Tag Archives: risk

The Endowment Effect: The Ultimate Organizational Rose-Colored (Risk-Enhancing) Glasses

Fifteen or so years ago, I was a member of a review team that assessed a major, multi-million dollar software project. We were asked to perform the review because the project had some issues — it cost nearly $2M a year, was not yet delivering value to users, and had been running for 17 years.

Were I the ultimate decision-maker, my plan of action would have been simple: shut down the project, reconstitute a team with some representation from the old team, and use the lessons learned to rearchitect a newer, more robust solution. It would have customer involvement from the start to ensure a short time-to-value (and continuous flow of value). But there was one complication: the subject matter for this software package was highly specialized and required active involvement from people who had deep knowledge of the problem domain… and the team already had about 60% of the world’s experts on it.

Still, I was focused on the sunk costs. I felt that the organization should not choose to keep the project going just because over $20M had been poured into it… the sunk costs should not factor into the decision.

But then something very curious happened two years later, as the project was still hemorrhaging money… I was put in charge of it. So what did I do? Launched a two-month due diligence to reassess the situation, of course.

I was not on the review team this time, but their assessment was not a surprise — can the project, reconstitute the team, use the lessons learned to plan a new approach to delivering value quickly.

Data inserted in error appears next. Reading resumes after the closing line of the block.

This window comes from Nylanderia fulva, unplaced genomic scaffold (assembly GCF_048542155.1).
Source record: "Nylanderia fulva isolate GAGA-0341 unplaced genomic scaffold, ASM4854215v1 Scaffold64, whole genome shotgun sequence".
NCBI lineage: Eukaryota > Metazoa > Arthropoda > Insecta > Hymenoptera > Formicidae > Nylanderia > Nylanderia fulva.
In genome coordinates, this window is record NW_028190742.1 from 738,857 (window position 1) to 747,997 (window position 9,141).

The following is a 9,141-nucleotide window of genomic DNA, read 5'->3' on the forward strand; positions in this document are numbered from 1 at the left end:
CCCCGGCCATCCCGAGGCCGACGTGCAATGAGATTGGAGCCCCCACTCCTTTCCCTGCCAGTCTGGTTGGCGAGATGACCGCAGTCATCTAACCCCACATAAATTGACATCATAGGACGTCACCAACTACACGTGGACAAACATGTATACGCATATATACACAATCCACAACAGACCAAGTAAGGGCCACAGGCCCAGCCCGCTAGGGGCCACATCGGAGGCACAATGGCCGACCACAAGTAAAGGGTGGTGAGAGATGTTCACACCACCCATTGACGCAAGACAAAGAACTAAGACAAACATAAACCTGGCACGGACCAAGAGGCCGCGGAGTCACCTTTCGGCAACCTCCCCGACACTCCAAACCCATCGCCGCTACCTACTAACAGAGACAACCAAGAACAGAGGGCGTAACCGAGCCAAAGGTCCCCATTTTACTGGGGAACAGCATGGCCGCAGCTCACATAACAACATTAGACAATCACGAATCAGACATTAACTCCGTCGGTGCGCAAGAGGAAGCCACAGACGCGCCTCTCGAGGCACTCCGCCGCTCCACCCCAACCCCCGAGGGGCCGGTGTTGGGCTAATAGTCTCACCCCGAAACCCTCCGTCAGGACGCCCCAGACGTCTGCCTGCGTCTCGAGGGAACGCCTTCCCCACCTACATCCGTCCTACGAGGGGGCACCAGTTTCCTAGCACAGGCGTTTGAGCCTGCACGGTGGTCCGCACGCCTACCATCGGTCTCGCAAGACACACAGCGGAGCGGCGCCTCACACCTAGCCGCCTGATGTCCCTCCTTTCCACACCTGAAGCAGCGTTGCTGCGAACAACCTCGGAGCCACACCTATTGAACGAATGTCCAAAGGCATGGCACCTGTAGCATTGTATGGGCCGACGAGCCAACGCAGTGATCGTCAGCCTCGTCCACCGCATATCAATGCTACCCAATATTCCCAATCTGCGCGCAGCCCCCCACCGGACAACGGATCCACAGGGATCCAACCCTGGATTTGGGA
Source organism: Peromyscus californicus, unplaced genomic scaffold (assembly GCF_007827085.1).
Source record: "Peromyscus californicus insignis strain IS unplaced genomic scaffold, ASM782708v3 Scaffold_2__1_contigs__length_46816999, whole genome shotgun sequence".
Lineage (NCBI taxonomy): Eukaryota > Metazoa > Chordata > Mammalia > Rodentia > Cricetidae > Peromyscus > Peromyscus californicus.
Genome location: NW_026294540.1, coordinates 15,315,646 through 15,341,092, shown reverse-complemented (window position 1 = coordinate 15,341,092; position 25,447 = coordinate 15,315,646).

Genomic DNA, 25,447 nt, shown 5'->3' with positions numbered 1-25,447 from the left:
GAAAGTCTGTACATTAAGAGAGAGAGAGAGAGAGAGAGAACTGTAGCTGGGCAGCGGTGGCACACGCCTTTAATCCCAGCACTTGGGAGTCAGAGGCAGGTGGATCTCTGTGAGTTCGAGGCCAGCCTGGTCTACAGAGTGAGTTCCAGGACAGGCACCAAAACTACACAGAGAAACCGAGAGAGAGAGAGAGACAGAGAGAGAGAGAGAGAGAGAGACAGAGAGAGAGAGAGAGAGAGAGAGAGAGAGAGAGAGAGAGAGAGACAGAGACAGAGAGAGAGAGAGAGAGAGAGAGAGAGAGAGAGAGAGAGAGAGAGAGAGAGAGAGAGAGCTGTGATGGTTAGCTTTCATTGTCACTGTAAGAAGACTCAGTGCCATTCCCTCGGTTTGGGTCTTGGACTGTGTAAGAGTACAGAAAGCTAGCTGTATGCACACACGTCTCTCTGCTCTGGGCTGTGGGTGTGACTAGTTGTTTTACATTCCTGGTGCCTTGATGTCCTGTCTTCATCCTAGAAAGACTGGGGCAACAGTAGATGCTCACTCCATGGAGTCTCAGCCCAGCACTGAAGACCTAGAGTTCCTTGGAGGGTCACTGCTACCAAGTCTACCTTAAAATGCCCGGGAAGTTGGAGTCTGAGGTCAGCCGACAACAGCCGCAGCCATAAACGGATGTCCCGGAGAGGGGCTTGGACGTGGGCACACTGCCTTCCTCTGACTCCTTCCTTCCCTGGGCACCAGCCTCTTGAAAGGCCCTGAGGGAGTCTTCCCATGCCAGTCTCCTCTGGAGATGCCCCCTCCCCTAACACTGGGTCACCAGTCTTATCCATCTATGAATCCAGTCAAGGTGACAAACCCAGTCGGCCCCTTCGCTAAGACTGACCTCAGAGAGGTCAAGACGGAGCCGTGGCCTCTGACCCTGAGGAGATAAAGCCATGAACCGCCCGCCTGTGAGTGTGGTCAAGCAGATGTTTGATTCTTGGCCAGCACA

So that’s what I did… right? NOOOOO!!! I decided to try a little harder… because of course we could get the current software project to be stable and valuable, if we just gave it a little more time.

Even I was shocked by my transformation. Why was I feeling like this? Why was I ignoring the facts? Why was I, all of a sudden, powerless to make the appropriate and most logical choice?

Turns out, I was just demonstrating human nature via the Endowment Effect — which says, simplistically, that once you own something you value it more than before you own it. This is not just a curiosity though… because it can get in the way of effective decision-making.

Think about it:

  • Before you buy a house, you psychologically devalue it because you want to get a better deal. But once you move in, your psyche inflates the value because you stand to win as the value increases.
  • Why is it that leaders often value the opinions of consultants more than the opinions of full-time staff? Because consultants are more expensive, and once their reports have been submitted, you now own the intellectual property… and value it more.
  • The same effect occurs if you buy a company. You may be sensitive to issues and opportunities for improvement prior to the sale, but once your signature is on the dotted line… the endowment effect kicks in, and the rose-colored glasses are donned.

This has a huge implication for quality and process improvement. Once you own something, you are less able to see the problems that need to be solved. This is why we use external auditors for our ISO 9001 programs, or review panels for our government projects, or a quality award assessment process for evaluating how well we are translating strategy to action.

Other people can see areas for improvement that you can’t, if you’re an owner of the process that has problems. The lesson? Get external eyes on your internal issues, and pay attention to their insights.

Why FEMA is Monitoring Waffle House this Weekend